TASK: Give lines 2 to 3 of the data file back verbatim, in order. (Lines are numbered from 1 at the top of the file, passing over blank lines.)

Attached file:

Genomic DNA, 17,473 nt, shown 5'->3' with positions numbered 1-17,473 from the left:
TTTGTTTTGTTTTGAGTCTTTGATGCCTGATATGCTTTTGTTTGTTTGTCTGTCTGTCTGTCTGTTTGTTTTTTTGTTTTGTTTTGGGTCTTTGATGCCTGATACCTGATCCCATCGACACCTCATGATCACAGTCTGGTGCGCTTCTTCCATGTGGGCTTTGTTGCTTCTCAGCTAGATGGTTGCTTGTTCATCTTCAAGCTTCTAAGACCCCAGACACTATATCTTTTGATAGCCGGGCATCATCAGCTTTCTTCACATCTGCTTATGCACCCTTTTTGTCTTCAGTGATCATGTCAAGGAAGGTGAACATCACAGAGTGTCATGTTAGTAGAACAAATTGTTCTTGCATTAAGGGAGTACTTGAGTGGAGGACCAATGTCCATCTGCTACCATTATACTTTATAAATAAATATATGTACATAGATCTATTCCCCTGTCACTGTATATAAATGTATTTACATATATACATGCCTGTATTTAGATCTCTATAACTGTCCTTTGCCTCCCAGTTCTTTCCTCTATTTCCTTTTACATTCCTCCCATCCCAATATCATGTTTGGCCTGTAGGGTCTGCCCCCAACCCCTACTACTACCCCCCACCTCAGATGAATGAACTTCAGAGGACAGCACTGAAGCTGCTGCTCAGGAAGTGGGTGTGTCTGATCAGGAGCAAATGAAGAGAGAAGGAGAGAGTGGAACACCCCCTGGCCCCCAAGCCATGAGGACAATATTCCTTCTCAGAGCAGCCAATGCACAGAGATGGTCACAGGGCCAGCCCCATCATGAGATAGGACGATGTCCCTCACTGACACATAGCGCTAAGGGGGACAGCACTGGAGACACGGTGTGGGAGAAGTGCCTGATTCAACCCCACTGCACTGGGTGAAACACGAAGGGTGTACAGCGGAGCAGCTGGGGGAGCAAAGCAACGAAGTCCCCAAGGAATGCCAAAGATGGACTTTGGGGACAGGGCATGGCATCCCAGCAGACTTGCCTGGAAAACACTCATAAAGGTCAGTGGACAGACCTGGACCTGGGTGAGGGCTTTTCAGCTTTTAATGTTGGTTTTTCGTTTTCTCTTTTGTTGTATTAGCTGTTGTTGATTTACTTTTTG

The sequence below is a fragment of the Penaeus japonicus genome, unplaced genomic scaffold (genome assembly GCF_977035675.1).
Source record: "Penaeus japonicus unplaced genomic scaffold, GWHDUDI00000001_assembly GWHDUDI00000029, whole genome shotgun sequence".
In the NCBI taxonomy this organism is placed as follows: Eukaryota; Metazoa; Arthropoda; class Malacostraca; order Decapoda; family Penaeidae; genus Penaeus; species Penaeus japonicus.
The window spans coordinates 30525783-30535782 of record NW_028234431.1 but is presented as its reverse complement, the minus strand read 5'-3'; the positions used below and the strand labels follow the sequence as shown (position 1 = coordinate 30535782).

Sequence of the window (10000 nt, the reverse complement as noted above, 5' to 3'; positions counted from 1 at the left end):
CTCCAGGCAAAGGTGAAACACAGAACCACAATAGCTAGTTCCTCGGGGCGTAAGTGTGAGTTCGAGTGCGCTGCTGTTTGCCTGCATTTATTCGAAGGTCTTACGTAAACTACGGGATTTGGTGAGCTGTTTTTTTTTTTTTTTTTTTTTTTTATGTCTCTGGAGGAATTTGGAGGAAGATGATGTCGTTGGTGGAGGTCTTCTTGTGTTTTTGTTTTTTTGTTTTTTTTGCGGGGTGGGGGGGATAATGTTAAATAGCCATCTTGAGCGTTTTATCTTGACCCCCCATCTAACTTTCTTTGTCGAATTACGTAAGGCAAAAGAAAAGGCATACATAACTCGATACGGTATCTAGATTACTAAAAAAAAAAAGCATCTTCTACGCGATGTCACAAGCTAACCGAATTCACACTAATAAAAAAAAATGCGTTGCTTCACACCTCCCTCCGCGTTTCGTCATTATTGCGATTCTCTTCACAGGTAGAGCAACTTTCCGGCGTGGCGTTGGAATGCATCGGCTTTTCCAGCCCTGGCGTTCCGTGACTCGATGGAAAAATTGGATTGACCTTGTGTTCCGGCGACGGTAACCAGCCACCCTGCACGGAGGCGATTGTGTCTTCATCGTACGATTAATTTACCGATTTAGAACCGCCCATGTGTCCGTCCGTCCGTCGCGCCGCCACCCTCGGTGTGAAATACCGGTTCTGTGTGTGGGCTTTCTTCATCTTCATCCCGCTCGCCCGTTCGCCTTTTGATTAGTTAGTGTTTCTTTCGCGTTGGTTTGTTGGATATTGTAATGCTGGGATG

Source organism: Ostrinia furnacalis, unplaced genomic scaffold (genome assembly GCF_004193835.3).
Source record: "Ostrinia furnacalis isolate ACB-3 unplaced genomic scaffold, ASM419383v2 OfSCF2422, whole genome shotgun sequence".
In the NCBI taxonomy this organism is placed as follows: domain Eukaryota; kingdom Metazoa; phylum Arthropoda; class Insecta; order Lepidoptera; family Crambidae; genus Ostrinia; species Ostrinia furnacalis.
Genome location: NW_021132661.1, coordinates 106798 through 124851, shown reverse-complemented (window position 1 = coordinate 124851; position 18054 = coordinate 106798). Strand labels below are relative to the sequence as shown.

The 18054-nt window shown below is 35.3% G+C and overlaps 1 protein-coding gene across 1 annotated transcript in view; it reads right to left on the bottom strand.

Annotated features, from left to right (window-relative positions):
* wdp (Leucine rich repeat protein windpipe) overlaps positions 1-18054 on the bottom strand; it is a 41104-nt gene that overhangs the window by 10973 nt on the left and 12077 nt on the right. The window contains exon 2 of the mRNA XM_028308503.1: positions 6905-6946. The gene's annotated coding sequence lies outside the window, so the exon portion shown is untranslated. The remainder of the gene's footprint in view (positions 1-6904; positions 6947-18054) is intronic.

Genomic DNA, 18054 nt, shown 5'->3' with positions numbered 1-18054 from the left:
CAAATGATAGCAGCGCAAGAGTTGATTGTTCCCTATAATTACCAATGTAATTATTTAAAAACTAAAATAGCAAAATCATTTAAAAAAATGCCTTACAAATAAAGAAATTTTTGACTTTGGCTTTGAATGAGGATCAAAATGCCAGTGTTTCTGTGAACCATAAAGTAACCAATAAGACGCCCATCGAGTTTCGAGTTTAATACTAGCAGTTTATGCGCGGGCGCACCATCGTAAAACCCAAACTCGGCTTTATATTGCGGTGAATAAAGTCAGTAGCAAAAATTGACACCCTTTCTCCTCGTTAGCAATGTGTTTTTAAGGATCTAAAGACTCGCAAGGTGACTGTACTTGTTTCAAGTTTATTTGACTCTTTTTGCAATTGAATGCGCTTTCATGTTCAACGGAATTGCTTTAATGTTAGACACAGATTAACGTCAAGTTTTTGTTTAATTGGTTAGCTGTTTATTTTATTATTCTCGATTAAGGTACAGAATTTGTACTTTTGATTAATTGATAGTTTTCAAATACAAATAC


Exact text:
TTTGTTTTGTTTTGAGTCTTTGATGCCTGATATGCTTTTGTTTGTTTGTCTGTCTGTCTGTCTGTTTGTTTTTTTGTTTTGTTTTGGGTCTTTGATGCCTGATACCTGATCCCATCGACACCTCATGATCACAGTCTGGTGCGCTTCTTCCATGTGGGCTTTGTTGCTTCTCAGCTAGATGGTTGCTTGTTCATCTTCAAGCTTCTAAGACCCCAGACACTATATCTTTTGATAGCCGGGCATCATCAGCTTTCTTCACATCTGCTTATGCACCCTTTTTGTCTTCAGTGATCATGTCAAGGAAGGTGAACATCACAGAGTGTCATGTTAGTAGAACAAATTGTTCTTGCATTAAGGGAGTACTTGAGTGGAGGACCAATGTCCATCTGCTACCATTATACTTTATAAATAAATATATGTACATAGATCTATTCCCCTGTCACTGTATATAAATGTATTTACATATATACATGCCTGTATTTAGATCTCTATAACTGTCCTTTGCCTCCCAGTTCTTTCCTCTATTTCCTTTTACATTCCTCCCATCCCAATATCATGTTTGGCCTGTAGGGTCTGCCCCCAACCCCTACTACTACCCCCCACCTCAGATGAATGAACTTCAGAGGACAGCACTGAAGCTGCTGCTCAGGAAGTGGGTGTGTCTGATCAGGAGCAAATGAAGAGAGAAGGAGAGAGTGGAACACCCCCTGGCCCCCAAGCCATGAGGACAATATTCCTTCTCAGAGCAGCCAATGCACAGAGATGGTCACAGGGCCAGCCCCATCATGAGATAGGACGATGTCCCTCACTGACACATAGCGCTAAGGGGGACAGCACTGGAGACACGGTGTGGGAGAAGTGCCTGATTCAACCCCACTGCACTGGGTGAAACACGAAGGGTGTACAGCGGAGCAGCTGGGGGAGCAAAGCAACGAAGTCCCCAAGGAATGCCAAAGATGGACTTTGGGGACAGGGCATGGCATCCCAGCAGACTTGCCTGGAAAACACTCATAAAGGTCAGTGGACAGACCTGGACCTGGGTGAGGGCTTTTCAGCTTTTAATGTTGGTTTTTCGTTTTCTCTTTTGTTGTATTAGCTGTTGTTGATTTACTTTTTG

The sequence below is a fragment of the Penaeus japonicus genome, unplaced genomic scaffold (genome assembly GCF_977035675.1).